The BMW R75 and its rival the Zündapp KS 750 were both widely used by the military in Russia and North Africa, though after a period of evaluation it became clear that the Zündapp was the superior machine. In August 1942 Zündapp and BMW, on the urging of the Army, agreed upon standardization of parts for both machines, with a view of eventually creating a Zündapp-BMW hybrid (designated the BW 43), in which a BMW 286/1 side-car would be grafted onto a Zündapp KS 750 motorcycle. They also agreed that the manufacture of the R75 would cease once production reached 20,200 units, and after that point BMW and Zündapp would only produce the Zündapp-BMW machine, manufacturing 20,000 each year.
Since the target of 20,200 BMW R75’s was not reached, it remained in production until the Eisenach factory ceased production in 1944. However, the standardisation programme meant that machines that were produced by BMW and Zündapp used 70% of the same components. This simplifies the supply of spare parts for these vehicles, many of which are still in the hands of historic motorcycle enthusiasts. These vehicles are still highly desirable as collector’s items because of their complex and durable technology, and are correspondingly expensive. A well-restored R75 can be still used for everyday purposes, on or off-road without problems.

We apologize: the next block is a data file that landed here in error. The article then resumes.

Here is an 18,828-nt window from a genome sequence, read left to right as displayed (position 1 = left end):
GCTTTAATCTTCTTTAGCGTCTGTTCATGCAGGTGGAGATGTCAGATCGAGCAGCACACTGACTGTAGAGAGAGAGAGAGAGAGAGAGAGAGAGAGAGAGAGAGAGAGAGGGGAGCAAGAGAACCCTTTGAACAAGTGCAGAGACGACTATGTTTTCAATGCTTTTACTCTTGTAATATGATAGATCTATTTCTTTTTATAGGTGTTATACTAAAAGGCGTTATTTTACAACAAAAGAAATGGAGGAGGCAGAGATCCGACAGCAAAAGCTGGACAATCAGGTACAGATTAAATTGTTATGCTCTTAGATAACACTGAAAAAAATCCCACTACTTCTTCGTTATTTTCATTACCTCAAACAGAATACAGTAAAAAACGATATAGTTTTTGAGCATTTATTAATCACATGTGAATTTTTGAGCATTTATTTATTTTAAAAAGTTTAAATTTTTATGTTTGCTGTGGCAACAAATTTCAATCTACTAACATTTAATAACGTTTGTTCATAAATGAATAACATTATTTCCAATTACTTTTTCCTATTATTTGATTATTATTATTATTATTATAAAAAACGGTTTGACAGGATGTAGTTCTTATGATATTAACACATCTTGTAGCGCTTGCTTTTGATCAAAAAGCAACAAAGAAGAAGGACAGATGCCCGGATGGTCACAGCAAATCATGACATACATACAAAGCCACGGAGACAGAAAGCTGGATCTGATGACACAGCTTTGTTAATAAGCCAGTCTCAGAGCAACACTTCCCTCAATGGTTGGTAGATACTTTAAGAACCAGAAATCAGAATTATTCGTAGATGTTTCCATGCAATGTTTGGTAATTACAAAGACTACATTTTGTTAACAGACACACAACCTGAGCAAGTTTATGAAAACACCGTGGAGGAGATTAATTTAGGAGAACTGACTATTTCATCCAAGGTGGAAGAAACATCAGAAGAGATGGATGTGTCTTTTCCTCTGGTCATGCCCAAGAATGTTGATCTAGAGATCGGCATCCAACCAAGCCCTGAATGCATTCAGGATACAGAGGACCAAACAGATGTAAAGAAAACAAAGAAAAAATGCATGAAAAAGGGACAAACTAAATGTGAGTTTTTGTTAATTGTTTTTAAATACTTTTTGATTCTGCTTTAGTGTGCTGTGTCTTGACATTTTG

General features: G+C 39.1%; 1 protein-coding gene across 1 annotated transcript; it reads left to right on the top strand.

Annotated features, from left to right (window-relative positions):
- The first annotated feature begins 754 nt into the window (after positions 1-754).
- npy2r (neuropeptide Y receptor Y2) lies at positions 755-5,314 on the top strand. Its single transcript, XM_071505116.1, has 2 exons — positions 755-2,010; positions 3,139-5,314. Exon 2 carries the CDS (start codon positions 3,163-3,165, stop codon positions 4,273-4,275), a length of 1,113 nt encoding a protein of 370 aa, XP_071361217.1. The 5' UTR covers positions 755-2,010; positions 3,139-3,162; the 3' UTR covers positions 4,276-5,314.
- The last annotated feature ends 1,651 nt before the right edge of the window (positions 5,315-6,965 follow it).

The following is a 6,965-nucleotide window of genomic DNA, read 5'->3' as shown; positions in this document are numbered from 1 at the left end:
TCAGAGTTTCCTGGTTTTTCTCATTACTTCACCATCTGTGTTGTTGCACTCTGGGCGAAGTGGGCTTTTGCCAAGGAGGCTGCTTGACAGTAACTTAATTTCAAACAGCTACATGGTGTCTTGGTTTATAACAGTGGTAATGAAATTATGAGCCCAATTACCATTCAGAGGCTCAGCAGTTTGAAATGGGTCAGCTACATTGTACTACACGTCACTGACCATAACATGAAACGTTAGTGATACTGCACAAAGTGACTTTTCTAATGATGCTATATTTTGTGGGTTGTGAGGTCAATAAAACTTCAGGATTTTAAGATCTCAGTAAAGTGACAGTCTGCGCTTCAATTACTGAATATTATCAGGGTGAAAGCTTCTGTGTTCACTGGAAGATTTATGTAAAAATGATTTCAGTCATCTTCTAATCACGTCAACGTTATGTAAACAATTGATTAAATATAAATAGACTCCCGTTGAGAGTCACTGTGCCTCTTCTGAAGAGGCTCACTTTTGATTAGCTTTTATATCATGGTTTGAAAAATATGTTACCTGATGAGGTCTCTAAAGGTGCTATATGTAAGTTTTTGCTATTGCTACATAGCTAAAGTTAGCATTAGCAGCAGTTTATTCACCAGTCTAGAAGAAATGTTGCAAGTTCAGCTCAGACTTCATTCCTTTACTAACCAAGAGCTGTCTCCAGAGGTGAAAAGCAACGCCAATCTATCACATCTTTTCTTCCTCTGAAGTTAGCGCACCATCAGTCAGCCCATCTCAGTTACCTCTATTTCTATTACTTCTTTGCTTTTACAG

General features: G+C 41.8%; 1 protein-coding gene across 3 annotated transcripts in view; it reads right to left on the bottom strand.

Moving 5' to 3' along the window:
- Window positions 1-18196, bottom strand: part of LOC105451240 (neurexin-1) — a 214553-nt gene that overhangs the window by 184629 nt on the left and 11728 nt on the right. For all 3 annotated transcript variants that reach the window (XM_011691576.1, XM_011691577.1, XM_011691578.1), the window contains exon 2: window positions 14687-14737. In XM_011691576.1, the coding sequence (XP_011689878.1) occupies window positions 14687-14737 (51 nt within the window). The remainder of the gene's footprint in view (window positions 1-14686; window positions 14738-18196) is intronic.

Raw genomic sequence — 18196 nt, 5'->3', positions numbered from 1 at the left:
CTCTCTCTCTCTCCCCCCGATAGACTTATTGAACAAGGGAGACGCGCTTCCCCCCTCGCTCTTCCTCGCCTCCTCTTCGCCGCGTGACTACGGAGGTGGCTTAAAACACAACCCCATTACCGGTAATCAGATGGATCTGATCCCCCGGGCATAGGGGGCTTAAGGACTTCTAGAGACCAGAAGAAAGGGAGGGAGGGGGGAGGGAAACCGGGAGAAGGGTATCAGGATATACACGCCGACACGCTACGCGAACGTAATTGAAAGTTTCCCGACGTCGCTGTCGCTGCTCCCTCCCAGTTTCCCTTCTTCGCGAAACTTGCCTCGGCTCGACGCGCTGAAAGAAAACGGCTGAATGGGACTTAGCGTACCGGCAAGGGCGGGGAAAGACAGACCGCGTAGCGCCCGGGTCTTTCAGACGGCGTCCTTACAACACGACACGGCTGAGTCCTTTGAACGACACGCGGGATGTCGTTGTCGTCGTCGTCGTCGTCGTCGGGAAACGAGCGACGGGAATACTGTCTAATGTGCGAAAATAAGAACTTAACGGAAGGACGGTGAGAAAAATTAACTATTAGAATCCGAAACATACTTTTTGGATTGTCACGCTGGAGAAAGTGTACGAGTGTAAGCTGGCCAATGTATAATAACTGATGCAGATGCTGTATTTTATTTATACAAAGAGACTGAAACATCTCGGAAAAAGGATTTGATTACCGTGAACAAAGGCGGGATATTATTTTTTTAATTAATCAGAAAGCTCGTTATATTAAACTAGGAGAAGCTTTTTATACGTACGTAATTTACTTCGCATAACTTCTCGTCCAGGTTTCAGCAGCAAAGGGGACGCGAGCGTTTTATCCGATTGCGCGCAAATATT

This R75 also comes with its sidecar and the potential to tow a trailer if required. A versatile motorcycle with many period correct and difficult to fine features. This specific vehicle has stood the test of time and looks fantastic next to any of the vehicles from its category. We understand frame #760931 was restored and sold by military dealer Gerhard Zinner of Pocking in Bavaria.
Offered at No Reserve on 18th May 2019 at Chiswick House.